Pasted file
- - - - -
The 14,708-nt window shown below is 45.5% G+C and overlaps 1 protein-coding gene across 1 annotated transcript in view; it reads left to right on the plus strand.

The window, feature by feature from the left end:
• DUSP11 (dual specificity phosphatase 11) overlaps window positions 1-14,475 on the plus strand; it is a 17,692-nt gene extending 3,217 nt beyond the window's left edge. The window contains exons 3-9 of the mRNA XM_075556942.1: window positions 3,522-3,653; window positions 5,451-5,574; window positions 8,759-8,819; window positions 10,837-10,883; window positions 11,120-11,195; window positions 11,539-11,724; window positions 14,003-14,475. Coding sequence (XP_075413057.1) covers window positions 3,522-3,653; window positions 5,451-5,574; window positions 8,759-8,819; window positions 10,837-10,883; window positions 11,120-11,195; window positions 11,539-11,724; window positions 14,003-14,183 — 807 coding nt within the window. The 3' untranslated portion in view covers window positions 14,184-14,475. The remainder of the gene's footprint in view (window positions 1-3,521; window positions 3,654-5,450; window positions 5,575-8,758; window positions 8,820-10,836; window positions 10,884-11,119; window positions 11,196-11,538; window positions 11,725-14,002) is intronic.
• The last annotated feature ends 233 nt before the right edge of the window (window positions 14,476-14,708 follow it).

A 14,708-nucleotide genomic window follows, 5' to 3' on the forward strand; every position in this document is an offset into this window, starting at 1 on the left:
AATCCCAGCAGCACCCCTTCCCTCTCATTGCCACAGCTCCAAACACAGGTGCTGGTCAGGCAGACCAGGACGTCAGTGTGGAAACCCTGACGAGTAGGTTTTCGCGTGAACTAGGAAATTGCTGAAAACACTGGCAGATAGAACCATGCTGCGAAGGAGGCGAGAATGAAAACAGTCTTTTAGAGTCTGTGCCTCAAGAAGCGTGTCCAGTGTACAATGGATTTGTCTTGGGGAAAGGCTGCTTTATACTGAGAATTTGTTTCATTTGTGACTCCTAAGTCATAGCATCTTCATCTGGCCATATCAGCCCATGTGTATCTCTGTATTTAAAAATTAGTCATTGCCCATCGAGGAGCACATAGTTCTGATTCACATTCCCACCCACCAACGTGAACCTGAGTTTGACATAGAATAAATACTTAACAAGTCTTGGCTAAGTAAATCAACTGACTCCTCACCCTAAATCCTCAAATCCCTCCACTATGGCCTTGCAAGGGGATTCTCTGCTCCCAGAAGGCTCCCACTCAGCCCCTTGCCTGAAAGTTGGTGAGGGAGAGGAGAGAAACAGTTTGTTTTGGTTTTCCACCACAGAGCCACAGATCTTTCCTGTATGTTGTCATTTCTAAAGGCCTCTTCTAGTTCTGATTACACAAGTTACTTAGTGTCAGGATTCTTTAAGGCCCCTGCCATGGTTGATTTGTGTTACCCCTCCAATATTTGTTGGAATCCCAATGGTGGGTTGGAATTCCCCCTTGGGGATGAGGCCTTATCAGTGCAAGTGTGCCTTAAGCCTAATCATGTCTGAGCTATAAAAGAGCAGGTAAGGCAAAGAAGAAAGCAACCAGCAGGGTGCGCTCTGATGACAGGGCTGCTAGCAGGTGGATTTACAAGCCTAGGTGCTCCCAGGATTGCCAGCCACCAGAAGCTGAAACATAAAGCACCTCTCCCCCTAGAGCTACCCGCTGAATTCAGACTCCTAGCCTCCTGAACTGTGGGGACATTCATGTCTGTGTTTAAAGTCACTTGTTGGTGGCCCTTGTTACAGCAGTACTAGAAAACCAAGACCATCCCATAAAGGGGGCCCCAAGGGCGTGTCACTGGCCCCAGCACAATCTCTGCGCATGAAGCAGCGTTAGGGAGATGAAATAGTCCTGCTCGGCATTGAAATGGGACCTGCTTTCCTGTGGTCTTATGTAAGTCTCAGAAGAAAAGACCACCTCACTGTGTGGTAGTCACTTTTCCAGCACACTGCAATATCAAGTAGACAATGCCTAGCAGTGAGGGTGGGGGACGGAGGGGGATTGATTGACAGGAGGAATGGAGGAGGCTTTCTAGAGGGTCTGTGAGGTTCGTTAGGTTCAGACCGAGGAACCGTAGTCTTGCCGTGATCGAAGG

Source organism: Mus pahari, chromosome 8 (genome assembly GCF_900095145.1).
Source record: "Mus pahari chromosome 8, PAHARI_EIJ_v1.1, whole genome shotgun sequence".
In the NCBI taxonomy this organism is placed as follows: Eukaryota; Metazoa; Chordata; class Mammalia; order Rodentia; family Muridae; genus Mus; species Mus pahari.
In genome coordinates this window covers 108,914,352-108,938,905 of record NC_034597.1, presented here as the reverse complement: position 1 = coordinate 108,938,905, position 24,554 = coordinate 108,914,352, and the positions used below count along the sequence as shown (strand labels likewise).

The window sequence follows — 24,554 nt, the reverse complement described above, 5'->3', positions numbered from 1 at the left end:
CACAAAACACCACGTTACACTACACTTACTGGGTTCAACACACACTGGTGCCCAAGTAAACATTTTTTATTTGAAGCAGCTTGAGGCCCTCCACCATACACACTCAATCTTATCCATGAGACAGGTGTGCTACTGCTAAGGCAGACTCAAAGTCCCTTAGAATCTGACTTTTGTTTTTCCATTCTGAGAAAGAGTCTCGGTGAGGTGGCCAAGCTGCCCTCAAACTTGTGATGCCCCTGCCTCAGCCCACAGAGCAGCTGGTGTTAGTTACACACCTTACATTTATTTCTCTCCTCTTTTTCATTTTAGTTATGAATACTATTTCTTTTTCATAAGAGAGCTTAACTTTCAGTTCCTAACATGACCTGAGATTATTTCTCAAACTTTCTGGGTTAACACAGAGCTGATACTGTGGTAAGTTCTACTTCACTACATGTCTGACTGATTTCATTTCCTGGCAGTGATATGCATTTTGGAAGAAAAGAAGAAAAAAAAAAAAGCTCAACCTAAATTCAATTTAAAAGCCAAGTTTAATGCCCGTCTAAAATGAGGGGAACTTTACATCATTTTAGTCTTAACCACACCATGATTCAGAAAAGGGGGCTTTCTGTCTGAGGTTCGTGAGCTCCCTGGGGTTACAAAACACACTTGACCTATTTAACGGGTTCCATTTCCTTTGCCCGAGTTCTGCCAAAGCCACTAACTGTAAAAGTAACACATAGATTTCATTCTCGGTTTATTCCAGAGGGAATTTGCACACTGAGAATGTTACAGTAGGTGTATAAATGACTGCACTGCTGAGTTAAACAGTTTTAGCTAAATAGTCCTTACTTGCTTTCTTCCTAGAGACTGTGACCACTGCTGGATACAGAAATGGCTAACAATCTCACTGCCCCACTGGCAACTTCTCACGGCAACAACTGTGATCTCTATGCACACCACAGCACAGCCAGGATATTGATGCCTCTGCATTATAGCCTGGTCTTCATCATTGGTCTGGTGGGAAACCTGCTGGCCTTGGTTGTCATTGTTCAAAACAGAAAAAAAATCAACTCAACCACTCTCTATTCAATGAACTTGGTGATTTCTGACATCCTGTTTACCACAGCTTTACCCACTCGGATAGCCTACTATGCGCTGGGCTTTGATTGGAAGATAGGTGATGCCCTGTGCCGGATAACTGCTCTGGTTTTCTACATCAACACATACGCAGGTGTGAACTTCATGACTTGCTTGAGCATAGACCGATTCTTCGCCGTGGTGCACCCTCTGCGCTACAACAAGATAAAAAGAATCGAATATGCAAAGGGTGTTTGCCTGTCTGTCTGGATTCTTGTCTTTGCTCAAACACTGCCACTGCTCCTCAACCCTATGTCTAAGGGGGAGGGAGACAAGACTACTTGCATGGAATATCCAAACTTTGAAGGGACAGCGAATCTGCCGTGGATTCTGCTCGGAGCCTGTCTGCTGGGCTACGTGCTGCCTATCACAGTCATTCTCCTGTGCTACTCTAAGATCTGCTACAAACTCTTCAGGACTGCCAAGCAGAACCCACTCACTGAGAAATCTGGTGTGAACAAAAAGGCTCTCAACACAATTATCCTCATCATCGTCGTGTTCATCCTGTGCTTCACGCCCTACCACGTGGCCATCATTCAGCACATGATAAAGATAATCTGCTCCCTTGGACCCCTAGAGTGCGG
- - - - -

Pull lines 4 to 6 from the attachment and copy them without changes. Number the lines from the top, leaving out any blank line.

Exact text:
• The last annotated feature ends 233 nt before the right edge of the window (window positions 14,476-14,708 follow it).

A 14,708-nucleotide genomic window follows, 5' to 3' on the forward strand; every position in this document is an offset into this window, starting at 1 on the left:
AATCCCAGCAGCACCCCTTCCCTCTCATTGCCACAGCTCCAAACACAGGTGCTGGTCAGGCAGACCAGGACGTCAGTGTGGAAACCCTGACGAGTAGGTTTTCGCGTGAACTAGGAAATTGCTGAAAACACTGGCAGATAGAACCATGCTGCGAAGGAGGCGAGAATGAAAACAGTCTTTTAGAGTCTGTGCCTCAAGAAGCGTGTCCAGTGTACAATGGATTTGTCTTGGGGAAAGGCTGCTTTATACTGAGAATTTGTTTCATTTGTGACTCCTAAGTCATAGCATCTTCATCTGGCCATATCAGCCCATGTGTATCTCTGTATTTAAAAATTAGTCATTGCCCATCGAGGAGCACATAGTTCTGATTCACATTCCCACCCACCAACGTGAACCTGAGTTTGACATAGAATAAATACTTAACAAGTCTTGGCTAAGTAAATCAACTGACTCCTCACCCTAAATCCTCAAATCCCTCCACTATGGCCTTGCAAGGGGATTCTCTGCTCCCAGAAGGCTCCCACTCAGCCCCTTGCCTGAAAGTTGGTGAGGGAGAGGAGAGAAACAGTTTGTTTTGGTTTTCCACCACAGAGCCACAGATCTTTCCTGTATGTTGTCATTTCTAAAGGCCTCTTCTAGTTCTGATTACACAAGTTACTTAGTGTCAGGATTCTTTAAGGCCCCTGCCATGGTTGATTTGTGTTACCCCTCCAATATTTGTTGGAATCCCAATGGTGGGTTGGAATTCCCCCTTGGGGATGAGGCCTTATCAGTGCAAGTGTGCCTTAAGCCTAATCATGTCTGAGCTATAAAAGAGCAGGTAAGGCAAAGAAGAAAGCAACCAGCAGGGTGCGCTCTGATGACAGGGCTGCTAGCAGGTGGATTTACAAGCCTAGGTGCTCCCAGGATTGCCAGCCACCAGAAGCTGAAACATAAAGCACCTCTCCCCCTAGAGCTACCCGCTGAATTCAGACTCCTAGCCTCCTGAACTGTGGGGACATTCATGTCTGTGTTTAAAGTCACTTGTTGGTGGCCCTTGTTACAGCAGTACTAGAAAACCAAGACCATCCCATAAAGGGGGCCCCAAGGGCGTGTCACTGGCCCCAGCACAATCTCTGCGCATGAAGCAGCGTTAGGGAGATGAAATAGTCCTGCTCGGCATTGAAATGGGACCTGCTTTCCTGTGGTCTTATGTAAGTCTCAGAAGAAAAGACCACCTCACTGTGTGGTAGTCACTTTTCCAGCACACTGCAATATCAAGTAGACAATGCCTAGCAGTGAGGGTGGGGGACGGAGGGGGATTGATTGACAGGAGGAATGGAGGAGGCTTTCTAGAGGGTCTGTGAGGTTCGTTAGGTTCAGACCGAGGAACCGTAGTCTTGCCGTGATCGAAGG